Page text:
Friday, February 10, 2017

Hot

(Written Wednesday night) It is thirty five degrees outside, that is about 95 degrees in the old money and this is at 9.42pm when it should be cooling down. It is deliciously cool inside.

I was just out on the balcony and the air con is pumping huge amounts of heat into the atmosphere. Is it not curious that to cool ourselves inside, we have to pump heat outside, adding to the external heat. Multiply this by tens of thousands of air con units that are doing the same thing in our fair city. Probably our car air con units do the same. It is a night to leave the aircon on overnight, with a forecast minimum of 27 degrees.

We are fortunate in the State of Victoria that we huge amounts of filthy damp slow burning and mega polluting brown coal to burn to give us electricity at a relatively cheap price.

I think a massive bank of solar panels somewhere near Mildura might be an answer to the problems caused by coal burning, along with wind farms and states with common borders having connections in all directions to share power for the common good, rather than for overseas companies to make money. Of course that does not suit our Tory government who is about propping up big business and shareholder mates of dinosaur companies that invest in coal.

Look at this now decommissioned Yallourn power station belching its filth into the atmosphere.


Harmless steam you say? Please don't spoil my post with facts. The filth is there for all eyes to see. My younger memories of iced over puddles in Melbourne, will remain a memory, never to be seen again. What has in our name been done to our country?

25 comments:

  1. Sadly it's not just your country. it's happening all over the world - and here in the US or environment is under threat by the "billionaire" tycoon-in-chief elected with the help of low-income families who want their coal-producing, smog-manufacturing jobs to come back. (as if that's even possible)

    So our planet will be uninhabitable in 100 years. Who cares? We'll all be dead by then. The important thing is to make sure ExxonMobil makes more money!

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    1. Thanks for the comment Chris. The only hope we have is that humans are quite clever with remedial work. It is just a shame we are not better with proactive.

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    2. Chris and Andrew

      I am with you both 100%. Climate change makes places hotter or colder or more cyclone-prone or drier. And it drowns Pacific Islands.

      We are all rooted :(

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  2. It's that time of the year...we may not enjy it, but we must expect it...

    Summertime and the livin' is easy
    Fish are jumpin' and the cotton is high
    Oh, your daddy's rich and your ma is good-lookin'
    So hush, little baby; don't you cry
    One of these mornings you're gonna rise up singing
    And you'll spread your wings and you'll take to the sky
    But till that morning, there ain't nothin' can harm you
    With daddy and mammy standin' by...

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    1. Lee, I hope you are not suggesting I can't whinge about the weather. It is my reason for being. It is always too hot or too cold or too wet or too windy or too dry.

      Summertime is one of my favourite songs. Go Ella and Louis.

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    2. Don't despair! I'm hating the heat, too. :)

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  3. Jthank you for your tribute to jac...so sad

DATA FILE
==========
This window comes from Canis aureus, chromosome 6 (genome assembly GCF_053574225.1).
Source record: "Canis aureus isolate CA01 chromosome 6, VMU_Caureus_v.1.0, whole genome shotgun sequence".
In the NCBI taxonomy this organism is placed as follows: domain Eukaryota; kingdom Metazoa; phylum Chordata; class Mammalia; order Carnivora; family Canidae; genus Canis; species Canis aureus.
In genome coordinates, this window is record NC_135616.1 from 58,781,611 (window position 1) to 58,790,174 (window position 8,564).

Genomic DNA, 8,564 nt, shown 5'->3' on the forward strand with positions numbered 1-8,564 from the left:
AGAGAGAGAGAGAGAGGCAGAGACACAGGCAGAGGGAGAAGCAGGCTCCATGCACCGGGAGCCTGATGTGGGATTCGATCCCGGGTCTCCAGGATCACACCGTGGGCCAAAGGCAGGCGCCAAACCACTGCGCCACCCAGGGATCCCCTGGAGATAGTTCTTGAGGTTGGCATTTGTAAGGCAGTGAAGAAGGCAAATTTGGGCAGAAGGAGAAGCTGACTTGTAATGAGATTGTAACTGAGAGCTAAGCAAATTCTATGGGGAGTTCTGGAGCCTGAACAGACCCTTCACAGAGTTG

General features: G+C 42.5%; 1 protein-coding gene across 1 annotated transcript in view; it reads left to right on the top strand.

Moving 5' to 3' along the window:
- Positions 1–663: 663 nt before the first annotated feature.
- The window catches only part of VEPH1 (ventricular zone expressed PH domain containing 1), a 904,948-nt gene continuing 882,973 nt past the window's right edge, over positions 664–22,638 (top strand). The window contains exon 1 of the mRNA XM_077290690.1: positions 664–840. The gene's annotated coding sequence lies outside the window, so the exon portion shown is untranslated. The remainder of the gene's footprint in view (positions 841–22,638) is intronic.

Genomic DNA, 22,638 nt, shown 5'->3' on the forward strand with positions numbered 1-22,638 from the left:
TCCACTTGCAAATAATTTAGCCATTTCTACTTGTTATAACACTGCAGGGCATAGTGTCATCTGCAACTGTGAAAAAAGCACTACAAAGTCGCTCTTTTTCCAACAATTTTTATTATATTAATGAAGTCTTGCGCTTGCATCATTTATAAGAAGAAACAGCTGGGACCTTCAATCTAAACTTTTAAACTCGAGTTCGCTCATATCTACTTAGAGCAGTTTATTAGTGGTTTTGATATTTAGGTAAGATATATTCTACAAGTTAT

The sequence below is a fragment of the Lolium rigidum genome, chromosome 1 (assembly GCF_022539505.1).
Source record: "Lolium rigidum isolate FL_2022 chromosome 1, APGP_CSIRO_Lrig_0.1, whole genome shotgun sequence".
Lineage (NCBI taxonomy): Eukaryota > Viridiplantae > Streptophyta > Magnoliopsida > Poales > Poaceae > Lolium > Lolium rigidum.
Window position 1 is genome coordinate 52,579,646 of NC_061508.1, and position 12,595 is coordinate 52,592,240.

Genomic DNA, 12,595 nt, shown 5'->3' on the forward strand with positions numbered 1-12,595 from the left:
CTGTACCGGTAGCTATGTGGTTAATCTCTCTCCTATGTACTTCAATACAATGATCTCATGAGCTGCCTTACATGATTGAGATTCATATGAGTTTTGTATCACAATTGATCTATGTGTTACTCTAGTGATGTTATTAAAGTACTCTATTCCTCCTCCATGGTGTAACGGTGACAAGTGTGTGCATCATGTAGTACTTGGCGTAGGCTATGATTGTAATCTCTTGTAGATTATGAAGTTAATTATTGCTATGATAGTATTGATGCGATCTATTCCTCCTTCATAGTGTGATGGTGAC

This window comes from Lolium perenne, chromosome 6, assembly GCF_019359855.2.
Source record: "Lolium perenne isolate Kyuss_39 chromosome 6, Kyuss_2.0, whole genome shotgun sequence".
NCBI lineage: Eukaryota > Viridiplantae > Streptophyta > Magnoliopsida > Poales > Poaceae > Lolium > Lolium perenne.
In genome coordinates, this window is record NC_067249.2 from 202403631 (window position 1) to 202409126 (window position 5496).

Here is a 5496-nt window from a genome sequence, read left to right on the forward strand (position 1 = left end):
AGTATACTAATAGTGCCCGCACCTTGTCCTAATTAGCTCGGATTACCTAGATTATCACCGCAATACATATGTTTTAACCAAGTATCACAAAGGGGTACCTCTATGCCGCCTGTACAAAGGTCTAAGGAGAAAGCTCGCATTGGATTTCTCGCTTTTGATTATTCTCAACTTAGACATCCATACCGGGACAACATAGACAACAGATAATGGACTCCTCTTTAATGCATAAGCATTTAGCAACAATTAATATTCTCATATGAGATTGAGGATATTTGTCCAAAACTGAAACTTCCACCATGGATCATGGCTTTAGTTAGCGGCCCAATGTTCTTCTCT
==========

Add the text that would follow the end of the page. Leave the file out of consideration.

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    1. John, she was a pretty good stick, hey.

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  4. When you think that after WW1 we managed to make the useless brown coal (German technology) into burnable product but in the 21st century we can't find a way to make the damn stuff burn cleaner. Money, money, money and more money into research for the future but too busy being greedy now.

    As for Exxon, people are still trying to clean up their oil spill from the Exxon Valdez, how many years now but the oil is still rising through the sand.

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    1. Jah Teh, Malcolm says there is such a thing as clean coal burning. I am doubtful, and why bother. We should be rid of such old technology.

      Exxon Valdez is still a problem? I didn't know.

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  5. You certainly have had it so very hot over your way, at night as you say.
    Let's hope some solutions for power can be found and who knows in the future 'coal' can be clean - we just don't know yet.

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    1. Margaret, I think technology and other methods of power production will bypass and step ahead of clean coal. That could be why the government and capital is trying to extract the maximum value from it now.

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  6. We're in day three of the four day heatwave and the aircon only cools the living room, so I have fans going too at night, one in the living room to push cool air into the bedroom, then one in the bedroom to circulate the cool air there.
    An article in our paper had me spitting chips: rolling blackouts were started in the name of rotational load shedding, to lessen the strain on infrastructure, so 40,000 homes and businesses were without power for about 45 minutes then inexplicably "they" decided to turn the power back on and there were no more rolling blackouts. Throughout all of this, our second power plant at Pelican Point was fully gassed up, ready to go, but NOT TURNED ON. And this was on Wednesday when we sweated through 42.4C (108F) with an overnight of about 31C.
    Maybe I'm wrong, but if infrastructure is in danger of melting down or breaking down under high usage, shouldn't it be built stronger, did someone cut corners and pocket the difference way back when? Or was it simply assumed there wouldn't be so much future demand, with more and more people installing air conditioners for life saving comfort.